Bin dog under development
An intelligent bin-moving system could reduce harvest labor needs.
An intelligent bin dog system—a self-propelled bin carrying system that could follow fruit pickers through the orchard—is one of several labor-saving devices that scientists at Washington State University’s Center for Precision and Automated Agricultural Systems hope to develop.
Dr. Qin Zhang, director of the center, which is based in Prosser, envisions that the electric bin management system would carry an empty bin into the orchard and follow the pickers until the bin was full. It would then transport the full bin to a central collection station. It would be operated remotely by a picker who would signal when the full bin needed to be removed and a new empty bin was needed.
The goal is to improve the efficiency of picking in both cherry and apple orchards by eliminating the need for pickers to walk to the bin and back to empty their picking bags.
Karen Lewis, WSU extension tree fruit specialist, who is also working on the project, said walking from the ladder to the nearest bin and back could account for as much as 20 percent of the total time a worker spends picking, depending on the variety, crop load, and density of bins. The bin dog would likely be most useful in an orchard being color picked where the bins are relatively far apart. The picker would be the master and the bin mover would be the slave, and they would be connected electronically.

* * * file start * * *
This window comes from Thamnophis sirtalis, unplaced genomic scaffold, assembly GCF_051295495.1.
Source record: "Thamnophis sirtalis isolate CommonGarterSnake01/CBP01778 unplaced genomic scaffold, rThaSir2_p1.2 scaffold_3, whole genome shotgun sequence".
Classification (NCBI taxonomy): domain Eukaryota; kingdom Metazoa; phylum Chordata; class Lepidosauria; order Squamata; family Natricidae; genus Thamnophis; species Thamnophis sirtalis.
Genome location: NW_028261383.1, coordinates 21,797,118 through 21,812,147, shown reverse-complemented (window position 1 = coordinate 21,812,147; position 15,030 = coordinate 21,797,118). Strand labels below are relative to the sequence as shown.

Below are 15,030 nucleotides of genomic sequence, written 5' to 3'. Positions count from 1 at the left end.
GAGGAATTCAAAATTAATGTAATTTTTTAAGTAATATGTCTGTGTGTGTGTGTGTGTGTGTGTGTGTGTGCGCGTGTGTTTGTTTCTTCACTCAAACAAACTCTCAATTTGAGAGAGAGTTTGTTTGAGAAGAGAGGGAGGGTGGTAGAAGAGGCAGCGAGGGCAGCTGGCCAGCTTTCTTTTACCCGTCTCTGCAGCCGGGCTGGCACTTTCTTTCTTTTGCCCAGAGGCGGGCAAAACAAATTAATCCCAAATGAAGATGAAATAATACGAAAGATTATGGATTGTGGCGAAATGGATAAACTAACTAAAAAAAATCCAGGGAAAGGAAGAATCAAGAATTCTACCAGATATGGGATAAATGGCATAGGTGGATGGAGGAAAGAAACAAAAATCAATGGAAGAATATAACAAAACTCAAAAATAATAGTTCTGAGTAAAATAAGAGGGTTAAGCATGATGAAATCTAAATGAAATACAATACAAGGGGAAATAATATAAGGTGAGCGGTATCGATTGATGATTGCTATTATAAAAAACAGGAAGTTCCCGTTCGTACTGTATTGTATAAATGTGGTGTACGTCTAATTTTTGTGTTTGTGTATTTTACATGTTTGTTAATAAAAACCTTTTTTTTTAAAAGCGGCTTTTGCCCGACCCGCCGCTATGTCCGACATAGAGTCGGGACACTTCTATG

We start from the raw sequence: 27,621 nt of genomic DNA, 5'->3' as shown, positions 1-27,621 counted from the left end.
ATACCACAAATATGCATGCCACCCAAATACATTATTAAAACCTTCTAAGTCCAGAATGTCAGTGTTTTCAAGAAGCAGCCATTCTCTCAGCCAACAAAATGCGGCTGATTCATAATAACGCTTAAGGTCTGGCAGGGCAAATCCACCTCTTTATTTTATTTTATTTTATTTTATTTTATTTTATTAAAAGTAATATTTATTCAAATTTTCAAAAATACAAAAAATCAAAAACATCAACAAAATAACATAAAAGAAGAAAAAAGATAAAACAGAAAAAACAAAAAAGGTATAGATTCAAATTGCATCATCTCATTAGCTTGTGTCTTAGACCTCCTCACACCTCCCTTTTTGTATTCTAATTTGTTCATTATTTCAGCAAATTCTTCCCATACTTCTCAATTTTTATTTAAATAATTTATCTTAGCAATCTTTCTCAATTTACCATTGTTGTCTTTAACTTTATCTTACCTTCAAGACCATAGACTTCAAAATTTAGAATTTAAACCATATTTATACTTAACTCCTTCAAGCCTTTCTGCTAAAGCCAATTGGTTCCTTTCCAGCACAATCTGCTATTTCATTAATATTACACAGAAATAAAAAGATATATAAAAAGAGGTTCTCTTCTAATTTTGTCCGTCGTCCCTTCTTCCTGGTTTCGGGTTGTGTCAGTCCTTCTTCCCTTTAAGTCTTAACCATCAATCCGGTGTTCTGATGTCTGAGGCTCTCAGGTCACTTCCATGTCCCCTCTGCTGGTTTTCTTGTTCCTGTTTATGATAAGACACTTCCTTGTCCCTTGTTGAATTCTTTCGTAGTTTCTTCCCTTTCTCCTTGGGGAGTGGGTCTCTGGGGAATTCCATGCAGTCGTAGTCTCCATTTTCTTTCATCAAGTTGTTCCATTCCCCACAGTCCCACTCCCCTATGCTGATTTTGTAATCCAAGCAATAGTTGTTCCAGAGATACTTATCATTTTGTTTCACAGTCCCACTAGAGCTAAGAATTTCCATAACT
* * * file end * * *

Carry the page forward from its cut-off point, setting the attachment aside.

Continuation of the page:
The system would also eliminate the need for bins to be moved around by workers driving tractors and trailers, which would be another savings. However, one carrying system would be needed for each bin.
The project, which will receive almost $70,000 in funding from the Washington Tree Fruit Research Commission in the coming year, is in the design phase. The next step is to develop a prototype to test in Washington orchards and figure out how it can work on sloped ground.